The drive for efficiencies, lower overheads and digitization has meant software development has never been more important. However, that very drive is also becoming a potential security issue.
The days of bespoke programming, where code was specifically written for projects, are all but over, as increasingly complex products require huge amounts of programming. Those development and time costs and aren’t low and, as a result, the software development industry has changed dramatically, with companies now using ‘off the shelf’ code along with their own, internally written programming to handle tasks. And that’s a potential problem.
How do you vet the security of external scripts or code? How do you assess the internal security of the company that developed it? How does your company find out if third party programming was incorporated into a product?
These are questions that companies are now beginning to ask themselves in the wake of several attacks on systems via third party code.
Info-security magazine has highlighted this weak link, noting that cyber criminals and APT groups have identified this area as one they can easily exploit, circumventing security in the process.
“Attackers have clearly identified this weakest link in the software supply chain – being able to breach high-profile companies without ever having to go near their servers or code. Witness the major attacks that took place last year, including the Magecart attacks on British Airways and Ticketmaster. The holy grail is to now target dependencies or scripts which are developed by third-parties and used by thousands of companies – something that we now have come to know as supply chain attacks.”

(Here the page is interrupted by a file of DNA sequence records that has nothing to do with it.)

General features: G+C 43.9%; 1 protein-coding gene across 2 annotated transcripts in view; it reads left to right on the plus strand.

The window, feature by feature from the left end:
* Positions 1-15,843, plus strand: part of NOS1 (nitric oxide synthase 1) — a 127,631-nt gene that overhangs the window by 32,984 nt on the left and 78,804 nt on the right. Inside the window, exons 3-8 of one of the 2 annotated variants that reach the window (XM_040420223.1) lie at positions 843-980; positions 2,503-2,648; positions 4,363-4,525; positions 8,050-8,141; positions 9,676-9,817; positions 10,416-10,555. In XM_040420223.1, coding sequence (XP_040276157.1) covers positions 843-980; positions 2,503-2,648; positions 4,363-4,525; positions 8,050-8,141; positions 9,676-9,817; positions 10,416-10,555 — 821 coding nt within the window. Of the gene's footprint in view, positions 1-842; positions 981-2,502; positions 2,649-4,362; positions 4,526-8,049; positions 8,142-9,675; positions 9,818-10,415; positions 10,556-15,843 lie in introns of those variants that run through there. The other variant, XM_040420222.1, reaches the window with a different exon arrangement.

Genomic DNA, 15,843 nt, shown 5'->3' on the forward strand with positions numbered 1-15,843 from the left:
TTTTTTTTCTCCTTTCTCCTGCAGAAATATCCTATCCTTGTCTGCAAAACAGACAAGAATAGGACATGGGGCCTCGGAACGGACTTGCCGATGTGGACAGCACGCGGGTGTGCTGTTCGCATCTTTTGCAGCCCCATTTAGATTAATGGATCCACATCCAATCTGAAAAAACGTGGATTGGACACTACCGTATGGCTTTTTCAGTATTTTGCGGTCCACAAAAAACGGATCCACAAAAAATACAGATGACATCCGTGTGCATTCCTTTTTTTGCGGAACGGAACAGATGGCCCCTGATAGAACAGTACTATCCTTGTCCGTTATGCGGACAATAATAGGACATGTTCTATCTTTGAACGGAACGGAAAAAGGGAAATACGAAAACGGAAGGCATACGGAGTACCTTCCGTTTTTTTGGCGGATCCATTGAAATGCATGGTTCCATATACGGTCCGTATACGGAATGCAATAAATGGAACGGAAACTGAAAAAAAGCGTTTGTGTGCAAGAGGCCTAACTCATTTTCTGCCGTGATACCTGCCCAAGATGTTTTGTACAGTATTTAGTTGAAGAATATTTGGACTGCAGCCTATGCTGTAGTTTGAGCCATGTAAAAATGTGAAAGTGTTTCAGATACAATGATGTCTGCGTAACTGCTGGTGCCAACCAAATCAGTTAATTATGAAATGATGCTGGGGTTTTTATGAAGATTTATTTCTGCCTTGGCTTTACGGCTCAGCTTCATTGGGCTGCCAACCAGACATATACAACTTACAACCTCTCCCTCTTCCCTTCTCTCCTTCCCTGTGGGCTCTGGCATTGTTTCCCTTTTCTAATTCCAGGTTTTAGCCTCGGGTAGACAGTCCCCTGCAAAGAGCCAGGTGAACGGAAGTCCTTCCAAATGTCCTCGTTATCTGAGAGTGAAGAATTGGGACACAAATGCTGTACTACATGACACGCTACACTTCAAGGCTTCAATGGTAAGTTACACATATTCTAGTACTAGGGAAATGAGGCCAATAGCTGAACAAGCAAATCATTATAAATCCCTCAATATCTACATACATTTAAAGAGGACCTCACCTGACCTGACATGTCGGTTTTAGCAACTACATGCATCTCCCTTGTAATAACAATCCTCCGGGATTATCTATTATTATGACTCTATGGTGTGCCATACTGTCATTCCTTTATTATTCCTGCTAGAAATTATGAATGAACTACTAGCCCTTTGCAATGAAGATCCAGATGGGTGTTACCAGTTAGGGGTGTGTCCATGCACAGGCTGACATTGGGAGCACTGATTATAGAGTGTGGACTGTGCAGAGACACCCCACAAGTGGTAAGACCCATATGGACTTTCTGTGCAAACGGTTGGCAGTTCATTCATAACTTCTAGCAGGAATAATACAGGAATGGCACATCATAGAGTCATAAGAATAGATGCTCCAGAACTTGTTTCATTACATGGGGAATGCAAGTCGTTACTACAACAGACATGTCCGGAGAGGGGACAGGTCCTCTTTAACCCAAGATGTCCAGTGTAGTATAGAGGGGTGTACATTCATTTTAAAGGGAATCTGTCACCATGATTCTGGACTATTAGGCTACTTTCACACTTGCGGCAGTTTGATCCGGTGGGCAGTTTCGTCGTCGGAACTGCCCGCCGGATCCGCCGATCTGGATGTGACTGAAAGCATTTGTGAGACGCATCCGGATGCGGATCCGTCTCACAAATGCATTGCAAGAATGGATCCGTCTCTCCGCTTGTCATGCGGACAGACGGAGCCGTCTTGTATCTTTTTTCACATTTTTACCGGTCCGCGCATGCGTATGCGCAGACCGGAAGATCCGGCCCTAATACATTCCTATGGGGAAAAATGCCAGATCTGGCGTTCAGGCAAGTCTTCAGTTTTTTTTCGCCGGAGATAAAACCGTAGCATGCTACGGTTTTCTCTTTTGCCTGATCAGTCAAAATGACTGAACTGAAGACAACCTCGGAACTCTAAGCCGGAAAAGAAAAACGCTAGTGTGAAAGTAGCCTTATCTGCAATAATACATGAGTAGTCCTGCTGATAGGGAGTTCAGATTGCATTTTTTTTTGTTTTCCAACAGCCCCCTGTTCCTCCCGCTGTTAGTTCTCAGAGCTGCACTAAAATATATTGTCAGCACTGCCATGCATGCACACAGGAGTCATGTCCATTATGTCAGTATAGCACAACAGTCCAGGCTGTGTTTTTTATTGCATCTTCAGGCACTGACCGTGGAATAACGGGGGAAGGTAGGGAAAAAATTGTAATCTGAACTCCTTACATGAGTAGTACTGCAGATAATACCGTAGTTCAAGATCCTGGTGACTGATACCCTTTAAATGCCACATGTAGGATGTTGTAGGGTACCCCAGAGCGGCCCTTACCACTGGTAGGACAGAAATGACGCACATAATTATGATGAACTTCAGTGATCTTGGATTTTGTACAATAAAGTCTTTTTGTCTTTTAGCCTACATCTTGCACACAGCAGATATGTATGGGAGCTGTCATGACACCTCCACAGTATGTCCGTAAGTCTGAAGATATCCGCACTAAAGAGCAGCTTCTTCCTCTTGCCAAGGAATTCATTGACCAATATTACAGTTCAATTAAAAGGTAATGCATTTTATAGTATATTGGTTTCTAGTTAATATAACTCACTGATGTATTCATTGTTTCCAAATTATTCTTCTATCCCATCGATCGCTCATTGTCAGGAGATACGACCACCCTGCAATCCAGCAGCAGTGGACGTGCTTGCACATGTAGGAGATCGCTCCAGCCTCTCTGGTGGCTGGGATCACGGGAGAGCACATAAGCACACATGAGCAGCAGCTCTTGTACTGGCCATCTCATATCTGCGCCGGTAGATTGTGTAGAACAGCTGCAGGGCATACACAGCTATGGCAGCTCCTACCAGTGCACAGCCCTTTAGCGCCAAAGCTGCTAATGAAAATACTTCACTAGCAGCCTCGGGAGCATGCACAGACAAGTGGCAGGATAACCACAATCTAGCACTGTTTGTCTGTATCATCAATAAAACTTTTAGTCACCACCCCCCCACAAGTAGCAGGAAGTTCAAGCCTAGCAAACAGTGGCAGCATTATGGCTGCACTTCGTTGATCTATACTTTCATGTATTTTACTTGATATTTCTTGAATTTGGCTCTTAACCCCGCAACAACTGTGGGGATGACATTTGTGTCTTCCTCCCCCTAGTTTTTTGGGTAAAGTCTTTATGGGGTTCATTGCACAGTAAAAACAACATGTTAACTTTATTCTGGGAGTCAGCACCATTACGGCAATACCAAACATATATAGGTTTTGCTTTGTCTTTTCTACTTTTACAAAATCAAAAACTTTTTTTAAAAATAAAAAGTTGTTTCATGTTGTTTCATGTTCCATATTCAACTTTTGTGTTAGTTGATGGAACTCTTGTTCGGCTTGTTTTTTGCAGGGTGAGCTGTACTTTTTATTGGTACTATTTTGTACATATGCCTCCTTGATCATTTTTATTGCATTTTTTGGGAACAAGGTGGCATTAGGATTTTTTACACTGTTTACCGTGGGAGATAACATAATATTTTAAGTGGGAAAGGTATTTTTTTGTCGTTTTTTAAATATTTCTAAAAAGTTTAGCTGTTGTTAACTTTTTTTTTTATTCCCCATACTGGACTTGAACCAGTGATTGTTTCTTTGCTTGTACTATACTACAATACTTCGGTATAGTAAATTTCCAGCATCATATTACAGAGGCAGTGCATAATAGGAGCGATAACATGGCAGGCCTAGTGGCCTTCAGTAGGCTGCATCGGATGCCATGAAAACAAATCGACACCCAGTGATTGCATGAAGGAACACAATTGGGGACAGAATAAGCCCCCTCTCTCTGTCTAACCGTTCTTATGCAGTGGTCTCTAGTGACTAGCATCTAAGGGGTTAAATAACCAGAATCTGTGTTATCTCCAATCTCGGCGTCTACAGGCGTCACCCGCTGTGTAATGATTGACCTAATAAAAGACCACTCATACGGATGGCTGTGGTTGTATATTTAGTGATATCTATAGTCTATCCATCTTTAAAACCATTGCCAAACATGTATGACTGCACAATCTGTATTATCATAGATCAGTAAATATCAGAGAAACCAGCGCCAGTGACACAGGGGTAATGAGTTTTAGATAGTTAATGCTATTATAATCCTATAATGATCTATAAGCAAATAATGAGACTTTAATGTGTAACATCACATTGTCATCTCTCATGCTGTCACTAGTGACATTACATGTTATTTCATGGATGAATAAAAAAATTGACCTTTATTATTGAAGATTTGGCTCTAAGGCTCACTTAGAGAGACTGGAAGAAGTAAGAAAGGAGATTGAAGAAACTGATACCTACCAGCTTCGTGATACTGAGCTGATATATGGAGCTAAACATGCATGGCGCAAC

According to them, “The OWASP Top 10 Application Security Risks prominently features “Using Components with Known Vulnerabilities”, stating that “Components, such as libraries, frameworks, and other software modules, run with the same privileges as the application.” With one single attack on a very small company or developer, attackers can breach thousands of major enterprises.”
The threat posed by third party code is becoming apparent to CISOs, and is growing. This week, reports emerged that security vulnerabilities in peer-to-peer (P2P) software iLnkP2P was reported by Krebs on Security and picked up by the media. The issue could affect millions of Internet of Things (IoT) devices globally and, despite being reported to the Chinese developers, no fix has yet been announced.
Researchers suggest that the software vulnerability could allow hackers access to all IoT devices using the iLinkP2P solution, from CCTV cameras, smart devices and baby monitors.
Although we do not know whether ‘off the shelf’ code was used, it does once again highlight the vulnerabilities faced by private individuals and companies due to complexity and cost of bespoke coding, versus the quick and easy programming fix.
The threats posed by vulnerabilities in the software supply chain are likely to make headlines again later this year, when adoption of Strong Consumer Authentication (SCA) comes into force, as part of The Second Payment Services Directive (PSD2), announced by the EU in December 2015. The new rules will require additional layers of authentication for different types of transactions and there are almost certain to be teething issues, as retailers struggle to meet the new requirements. Will that lead to cut corners? We will have to wait and see…